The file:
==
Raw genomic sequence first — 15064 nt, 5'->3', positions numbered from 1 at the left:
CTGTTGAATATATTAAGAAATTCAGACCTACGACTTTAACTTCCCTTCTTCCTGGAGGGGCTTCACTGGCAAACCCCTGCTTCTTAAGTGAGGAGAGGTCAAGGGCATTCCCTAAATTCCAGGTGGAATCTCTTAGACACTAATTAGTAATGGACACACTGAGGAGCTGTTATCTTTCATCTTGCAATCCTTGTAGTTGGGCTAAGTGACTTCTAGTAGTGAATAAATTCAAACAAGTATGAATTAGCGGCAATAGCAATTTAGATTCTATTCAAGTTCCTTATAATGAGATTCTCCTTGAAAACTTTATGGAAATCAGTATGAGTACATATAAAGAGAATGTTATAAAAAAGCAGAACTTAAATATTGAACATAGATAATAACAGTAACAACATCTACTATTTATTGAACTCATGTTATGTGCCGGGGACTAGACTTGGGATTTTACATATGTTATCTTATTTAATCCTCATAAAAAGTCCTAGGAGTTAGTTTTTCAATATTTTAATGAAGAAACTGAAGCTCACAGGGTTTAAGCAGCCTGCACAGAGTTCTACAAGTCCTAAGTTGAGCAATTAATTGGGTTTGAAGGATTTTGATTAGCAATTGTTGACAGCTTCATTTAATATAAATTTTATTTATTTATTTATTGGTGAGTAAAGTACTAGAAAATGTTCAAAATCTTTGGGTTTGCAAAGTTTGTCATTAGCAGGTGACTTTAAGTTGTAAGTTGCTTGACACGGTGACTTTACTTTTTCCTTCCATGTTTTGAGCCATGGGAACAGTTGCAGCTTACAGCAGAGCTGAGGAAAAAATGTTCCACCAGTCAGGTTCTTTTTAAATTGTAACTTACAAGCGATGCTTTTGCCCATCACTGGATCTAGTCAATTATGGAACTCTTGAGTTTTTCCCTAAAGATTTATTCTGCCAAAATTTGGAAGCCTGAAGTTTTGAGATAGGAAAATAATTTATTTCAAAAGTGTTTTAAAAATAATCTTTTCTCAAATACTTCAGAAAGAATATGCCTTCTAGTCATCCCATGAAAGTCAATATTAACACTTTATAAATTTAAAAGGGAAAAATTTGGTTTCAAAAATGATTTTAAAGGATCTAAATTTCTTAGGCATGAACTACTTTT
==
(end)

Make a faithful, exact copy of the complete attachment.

Raw genomic sequence first — 15064 nt, 5'->3', positions numbered from 1 at the left:
CTGTTGAATATATTAAGAAATTCAGACCTACGACTTTAACTTCCCTTCTTCCTGGAGGGGCTTCACTGGCAAACCCCTGCTTCTTAAGTGAGGAGAGGTCAAGGGCATTCCCTAAATTCCAGGTGGAATCTCTTAGACACTAATTAGTAATGGACACACTGAGGAGCTGTTATCTTTCATCTTGCAATCCTTGTAGTTGGGCTAAGTGACTTCTAGTAGTGAATAAATTCAAACAAGTATGAATTAGCGGCAATAGCAATTTAGATTCTATTCAAGTTCCTTATAATGAGATTCTCCTTGAAAACTTTATGGAAATCAGTATGAGTACATATAAAGAGAATGTTATAAAAAAGCAGAACTTAAATATTGAACATAGATAATAACAGTAACAACATCTACTATTTATTGAACTCATGTTATGTGCCGGGGACTAGACTTGGGATTTTACATATGTTATCTTATTTAATCCTCATAAAAAGTCCTAGGAGTTAGTTTTTCAATATTTTAATGAAGAAACTGAAGCTCACAGGGTTTAAGCAGCCTGCACAGAGTTCTACAAGTCCTAAGTTGAGCAATTAATTGGGTTTGAAGGATTTTGATTAGCAATTGTTGACAGCTTCATTTAATATAAATTTTATTTATTTATTTATTGGTGAGTAAAGTACTAGAAAATGTTCAAAATCTTTGGGTTTGCAAAGTTTGTCATTAGCAGGTGACTTTAAGTTGTAAGTTGCTTGACACGGTGACTTTACTTTTTCCTTCCATGTTTTGAGCCATGGGAACAGTTGCAGCTTACAGCAGAGCTGAGGAAAAAATGTTCCACCAGTCAGGTTCTTTTTAAATTGTAACTTACAAGCGATGCTTTTGCCCATCACTGGATCTAGTCAATTATGGAACTCTTGAGTTTTTCCCTAAAGATTTATTCTGCCAAAATTTGGAAGCCTGAAGTTTTGAGATAGGAAAATAATTTATTTCAAAAGTGTTTTAAAAATAATCTTTTCTCAAATACTTCAGAAAGAATATGCCTTCTAGTCATCCCATGAAAGTCAATATTAACACTTTATAAATTTAAAAGGGAAAAATTTGGTTTCAAAAATGATTTTAAAGGATCTAAATTTCTTAGGCATGAACTACTTTT